The opera opens in an airport departure lounge Guglielmo and Ferrando are about to fly off on business when they place their bet with Don Alfonso, played here not as an old man but as a colleague of about the same age. I enjoyed the dollybird air hostesses (that's what they were called in those days) and the mock sword-fights with umbrellas.

The two men return as hippies to woo each others' fiancées. There is no suggestion in this production that Fiordiligi and Dorabella recognize their suitors but they quickly yield to their advances. Guglielmo removes Dorabella's bra rather than her locket as proof that she has betrayed Ferrando. Ferrando returns from his assignation with Fiordiligi contentedly zipping up his fly. At the end of the opera everyone returns cheerfully to their own lover with none of the tension that one sometimes finds in this opera. There is more emphasis on comedy than the usual pathos in these scenes and, for once, one gets the impression that Da Ponti, the librettist, is getting the upper hand over Mozart the composer.

All six performers are in top form and the four lovers are well delineated so that the audience does not get confused as to who is wooing who, as can sometimes be the case. The whole thing is briskly conducted by Daniel Barenboim.


Rossini: Il Barbiere Di Siviglia (The Barber of Seville) - Madrid Teatro Real  [DVD] [2005] [NTSC]
Rossini: Il Barbiere Di Siviglia (The Barber of Seville) - Madrid Teatro Real [DVD] [2005] [NTSC]
Dvd ~ Bruno Practicò
Price: £20.04

36 of 36 people found the following review helpful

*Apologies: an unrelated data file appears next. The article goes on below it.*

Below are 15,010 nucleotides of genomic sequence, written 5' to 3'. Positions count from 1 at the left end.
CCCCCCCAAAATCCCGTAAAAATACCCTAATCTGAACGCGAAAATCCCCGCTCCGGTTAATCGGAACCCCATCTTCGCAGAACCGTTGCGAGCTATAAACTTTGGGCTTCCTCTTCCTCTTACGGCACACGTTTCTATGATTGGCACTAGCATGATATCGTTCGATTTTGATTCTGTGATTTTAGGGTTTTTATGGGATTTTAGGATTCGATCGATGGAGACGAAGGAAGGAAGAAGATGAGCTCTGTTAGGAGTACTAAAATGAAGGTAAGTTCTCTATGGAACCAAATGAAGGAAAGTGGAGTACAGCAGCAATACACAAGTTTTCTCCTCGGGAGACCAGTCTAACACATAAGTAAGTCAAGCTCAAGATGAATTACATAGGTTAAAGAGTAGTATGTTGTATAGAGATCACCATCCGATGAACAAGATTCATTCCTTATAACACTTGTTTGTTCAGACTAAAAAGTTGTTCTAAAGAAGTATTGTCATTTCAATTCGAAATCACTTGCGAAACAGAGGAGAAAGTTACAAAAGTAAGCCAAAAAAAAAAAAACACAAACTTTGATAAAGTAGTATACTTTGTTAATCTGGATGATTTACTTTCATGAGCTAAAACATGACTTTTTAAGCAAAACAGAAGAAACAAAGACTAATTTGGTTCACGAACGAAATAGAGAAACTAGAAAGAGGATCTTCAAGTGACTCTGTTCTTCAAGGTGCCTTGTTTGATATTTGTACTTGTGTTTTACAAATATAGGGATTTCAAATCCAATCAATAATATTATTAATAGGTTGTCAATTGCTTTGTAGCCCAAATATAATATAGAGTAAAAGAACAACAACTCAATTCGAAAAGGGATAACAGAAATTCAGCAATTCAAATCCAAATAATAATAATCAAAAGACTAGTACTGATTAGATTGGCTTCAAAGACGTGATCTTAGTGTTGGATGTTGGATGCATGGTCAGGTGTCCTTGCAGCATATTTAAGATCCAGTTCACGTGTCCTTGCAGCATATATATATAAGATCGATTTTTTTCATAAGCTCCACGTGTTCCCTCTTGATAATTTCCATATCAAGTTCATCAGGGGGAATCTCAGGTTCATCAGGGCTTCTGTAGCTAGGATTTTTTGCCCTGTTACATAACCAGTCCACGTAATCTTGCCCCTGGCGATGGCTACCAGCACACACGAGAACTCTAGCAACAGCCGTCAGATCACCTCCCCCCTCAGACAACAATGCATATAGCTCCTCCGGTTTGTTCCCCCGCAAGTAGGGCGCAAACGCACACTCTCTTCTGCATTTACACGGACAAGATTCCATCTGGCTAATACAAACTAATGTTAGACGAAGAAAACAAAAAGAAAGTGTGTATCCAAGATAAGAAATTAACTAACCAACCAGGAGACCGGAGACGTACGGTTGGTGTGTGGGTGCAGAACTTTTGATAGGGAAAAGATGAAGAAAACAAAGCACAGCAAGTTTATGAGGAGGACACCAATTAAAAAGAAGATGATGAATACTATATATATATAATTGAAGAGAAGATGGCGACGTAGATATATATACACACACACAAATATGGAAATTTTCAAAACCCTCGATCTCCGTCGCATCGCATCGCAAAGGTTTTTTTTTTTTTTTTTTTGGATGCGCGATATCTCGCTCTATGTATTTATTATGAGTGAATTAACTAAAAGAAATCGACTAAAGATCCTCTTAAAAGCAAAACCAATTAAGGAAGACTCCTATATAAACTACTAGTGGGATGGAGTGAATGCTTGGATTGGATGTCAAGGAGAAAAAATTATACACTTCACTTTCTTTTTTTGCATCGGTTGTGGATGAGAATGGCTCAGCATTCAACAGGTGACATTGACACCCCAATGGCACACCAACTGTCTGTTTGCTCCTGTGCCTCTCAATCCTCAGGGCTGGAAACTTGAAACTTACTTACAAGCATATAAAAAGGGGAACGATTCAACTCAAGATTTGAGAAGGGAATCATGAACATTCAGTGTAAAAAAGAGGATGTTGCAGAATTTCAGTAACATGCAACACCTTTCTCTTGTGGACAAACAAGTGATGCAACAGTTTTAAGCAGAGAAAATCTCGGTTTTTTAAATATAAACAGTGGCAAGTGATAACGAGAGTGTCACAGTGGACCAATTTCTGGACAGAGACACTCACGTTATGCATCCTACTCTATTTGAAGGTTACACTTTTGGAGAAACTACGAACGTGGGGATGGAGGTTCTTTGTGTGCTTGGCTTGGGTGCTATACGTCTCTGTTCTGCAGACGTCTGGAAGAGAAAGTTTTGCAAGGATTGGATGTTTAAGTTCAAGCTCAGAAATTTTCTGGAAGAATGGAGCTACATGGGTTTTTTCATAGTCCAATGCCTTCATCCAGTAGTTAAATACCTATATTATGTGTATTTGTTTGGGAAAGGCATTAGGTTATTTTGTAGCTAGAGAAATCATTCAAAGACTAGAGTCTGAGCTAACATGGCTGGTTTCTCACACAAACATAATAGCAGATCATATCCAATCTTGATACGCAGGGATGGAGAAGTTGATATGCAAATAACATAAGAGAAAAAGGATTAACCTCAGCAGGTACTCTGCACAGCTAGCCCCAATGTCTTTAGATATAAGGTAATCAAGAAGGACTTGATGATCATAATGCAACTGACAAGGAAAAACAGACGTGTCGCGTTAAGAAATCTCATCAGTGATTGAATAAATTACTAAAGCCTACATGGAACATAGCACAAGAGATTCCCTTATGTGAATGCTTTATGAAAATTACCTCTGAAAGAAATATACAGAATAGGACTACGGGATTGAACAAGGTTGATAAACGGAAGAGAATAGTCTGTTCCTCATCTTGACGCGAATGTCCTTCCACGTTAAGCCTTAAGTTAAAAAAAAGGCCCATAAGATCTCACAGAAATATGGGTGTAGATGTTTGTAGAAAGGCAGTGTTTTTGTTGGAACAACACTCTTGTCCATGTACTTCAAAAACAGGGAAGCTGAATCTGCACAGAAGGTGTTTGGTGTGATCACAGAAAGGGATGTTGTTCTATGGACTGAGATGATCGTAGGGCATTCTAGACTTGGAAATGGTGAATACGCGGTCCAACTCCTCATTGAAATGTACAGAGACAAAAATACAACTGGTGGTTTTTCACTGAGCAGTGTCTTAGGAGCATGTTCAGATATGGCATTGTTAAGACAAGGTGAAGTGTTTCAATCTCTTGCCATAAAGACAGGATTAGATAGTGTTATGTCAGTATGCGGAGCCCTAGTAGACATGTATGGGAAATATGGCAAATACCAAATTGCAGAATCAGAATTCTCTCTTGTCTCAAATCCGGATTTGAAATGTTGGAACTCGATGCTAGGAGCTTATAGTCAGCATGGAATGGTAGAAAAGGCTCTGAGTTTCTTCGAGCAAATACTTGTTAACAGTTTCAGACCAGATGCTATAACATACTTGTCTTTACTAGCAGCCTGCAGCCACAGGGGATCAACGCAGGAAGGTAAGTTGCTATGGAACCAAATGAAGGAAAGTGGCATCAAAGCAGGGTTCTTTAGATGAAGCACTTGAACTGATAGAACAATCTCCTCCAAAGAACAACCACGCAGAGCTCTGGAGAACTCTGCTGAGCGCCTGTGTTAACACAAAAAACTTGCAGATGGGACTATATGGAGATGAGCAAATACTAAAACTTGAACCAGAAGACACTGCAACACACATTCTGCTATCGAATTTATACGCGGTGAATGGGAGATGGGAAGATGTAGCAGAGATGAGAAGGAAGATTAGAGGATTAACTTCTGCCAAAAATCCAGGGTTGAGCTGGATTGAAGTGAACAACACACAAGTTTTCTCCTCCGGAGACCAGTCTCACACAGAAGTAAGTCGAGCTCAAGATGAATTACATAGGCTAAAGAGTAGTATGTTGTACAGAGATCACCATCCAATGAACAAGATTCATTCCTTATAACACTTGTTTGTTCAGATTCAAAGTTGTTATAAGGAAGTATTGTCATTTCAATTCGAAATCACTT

5.0 out of 5 stars Black and white in colour, 30 Oct. 2009
This was my third Barbiere so far this year and it is only May so I was not exactly looking forward to it. I put it on at 9 pm after a hard day's work and watched it right through till after midnight. It was so good that it was like hearing and seeing the opera for the first time. Right from the overture, with Gianluigi Gelmetti conducting the orchestra of the Real Teatre in Madrid, it is clear we are in for something special. The curtain rises to a Seville street scene in black and white. All the characters wear black and white costumes.The effect is strangely beautiful.

The first half hour of this opera, until Rosina's entrance can be a little bit tedious but not in this production. Juan Diego Florèz as Count Almaviva shows why he is currently the world's leading Rossini tenor. I loved his serenade at Rosina's window and the fact that, instead of his pretending to play a guitar, the Spanish guitar player in the orchestra is spotlighted. Then we have the entrance of Figaro, sung by Pietro Spagnoli. Figaro is sometimes played as a bit of a clown but not in this production. He is a very dapper barber in his white waistcoat with black spots. Normally Figaro has the stage to himself when he addresses the audience but in this production, when he sings his "Largo al factotum", he is in a street bustling with people. He even cuts someones hair while he is singing. This is so obvious and natural that I wonder why I have never seen it done before. The idea of having an audience for the big solo numbers is repeated for Don Basilio's aria "La Calumnia" and also during Rosina's music lesson.